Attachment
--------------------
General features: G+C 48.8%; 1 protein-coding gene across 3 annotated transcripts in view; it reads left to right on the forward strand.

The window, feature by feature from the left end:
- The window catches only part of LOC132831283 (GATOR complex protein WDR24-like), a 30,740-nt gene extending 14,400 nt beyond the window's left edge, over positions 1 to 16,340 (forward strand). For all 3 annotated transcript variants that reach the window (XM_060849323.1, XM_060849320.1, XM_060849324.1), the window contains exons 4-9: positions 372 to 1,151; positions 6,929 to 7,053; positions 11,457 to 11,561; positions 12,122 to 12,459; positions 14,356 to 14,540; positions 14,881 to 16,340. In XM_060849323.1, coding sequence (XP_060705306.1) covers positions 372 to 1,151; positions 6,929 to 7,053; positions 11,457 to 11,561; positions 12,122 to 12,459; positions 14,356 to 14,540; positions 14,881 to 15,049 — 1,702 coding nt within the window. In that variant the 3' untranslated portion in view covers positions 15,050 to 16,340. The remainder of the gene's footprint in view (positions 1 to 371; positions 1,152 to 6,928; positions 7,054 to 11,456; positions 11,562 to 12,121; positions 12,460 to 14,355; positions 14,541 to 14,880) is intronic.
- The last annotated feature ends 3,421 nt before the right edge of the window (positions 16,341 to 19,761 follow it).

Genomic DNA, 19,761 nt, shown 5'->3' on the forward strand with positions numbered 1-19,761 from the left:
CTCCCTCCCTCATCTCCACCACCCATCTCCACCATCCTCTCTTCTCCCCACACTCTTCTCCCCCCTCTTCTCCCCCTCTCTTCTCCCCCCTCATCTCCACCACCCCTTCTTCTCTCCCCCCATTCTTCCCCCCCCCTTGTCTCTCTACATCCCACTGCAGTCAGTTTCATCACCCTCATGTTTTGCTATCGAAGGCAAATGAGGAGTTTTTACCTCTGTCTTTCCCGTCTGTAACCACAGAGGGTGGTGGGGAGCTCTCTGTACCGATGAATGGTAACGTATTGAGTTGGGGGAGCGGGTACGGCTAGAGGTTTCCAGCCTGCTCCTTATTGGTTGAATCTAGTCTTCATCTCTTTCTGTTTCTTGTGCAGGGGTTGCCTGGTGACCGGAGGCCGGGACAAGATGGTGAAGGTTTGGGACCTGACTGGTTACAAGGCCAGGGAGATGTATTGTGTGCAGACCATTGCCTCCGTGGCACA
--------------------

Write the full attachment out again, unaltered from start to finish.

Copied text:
General features: G+C 48.8%; 1 protein-coding gene across 3 annotated transcripts in view; it reads left to right on the forward strand.

The window, feature by feature from the left end:
- The window catches only part of LOC132831283 (GATOR complex protein WDR24-like), a 30,740-nt gene extending 14,400 nt beyond the window's left edge, over positions 1 to 16,340 (forward strand). For all 3 annotated transcript variants that reach the window (XM_060849323.1, XM_060849320.1, XM_060849324.1), the window contains exons 4-9: positions 372 to 1,151; positions 6,929 to 7,053; positions 11,457 to 11,561; positions 12,122 to 12,459; positions 14,356 to 14,540; positions 14,881 to 16,340. In XM_060849323.1, coding sequence (XP_060705306.1) covers positions 372 to 1,151; positions 6,929 to 7,053; positions 11,457 to 11,561; positions 12,122 to 12,459; positions 14,356 to 14,540; positions 14,881 to 15,049 — 1,702 coding nt within the window. In that variant the 3' untranslated portion in view covers positions 15,050 to 16,340. The remainder of the gene's footprint in view (positions 1 to 371; positions 1,152 to 6,928; positions 7,054 to 11,456; positions 11,562 to 12,121; positions 12,460 to 14,355; positions 14,541 to 14,880) is intronic.
- The last annotated feature ends 3,421 nt before the right edge of the window (positions 16,341 to 19,761 follow it).

Genomic DNA, 19,761 nt, shown 5'->3' on the forward strand with positions numbered 1-19,761 from the left:
CTCCCTCCCTCATCTCCACCACCCATCTCCACCATCCTCTCTTCTCCCCACACTCTTCTCCCCCCTCTTCTCCCCCTCTCTTCTCCCCCCTCATCTCCACCACCCCTTCTTCTCTCCCCCCATTCTTCCCCCCCCCTTGTCTCTCTACATCCCACTGCAGTCAGTTTCATCACCCTCATGTTTTGCTATCGAAGGCAAATGAGGAGTTTTTACCTCTGTCTTTCCCGTCTGTAACCACAGAGGGTGGTGGGGAGCTCTCTGTACCGATGAATGGTAACGTATTGAGTTGGGGGAGCGGGTACGGCTAGAGGTTTCCAGCCTGCTCCTTATTGGTTGAATCTAGTCTTCATCTCTTTCTGTTTCTTGTGCAGGGGTTGCCTGGTGACCGGAGGCCGGGACAAGATGGTGAAGGTTTGGGACCTGACTGGTTACAAGGCCAGGGAGATGTATTGTGTGCAGACCATTGCCTCCGTGGCACA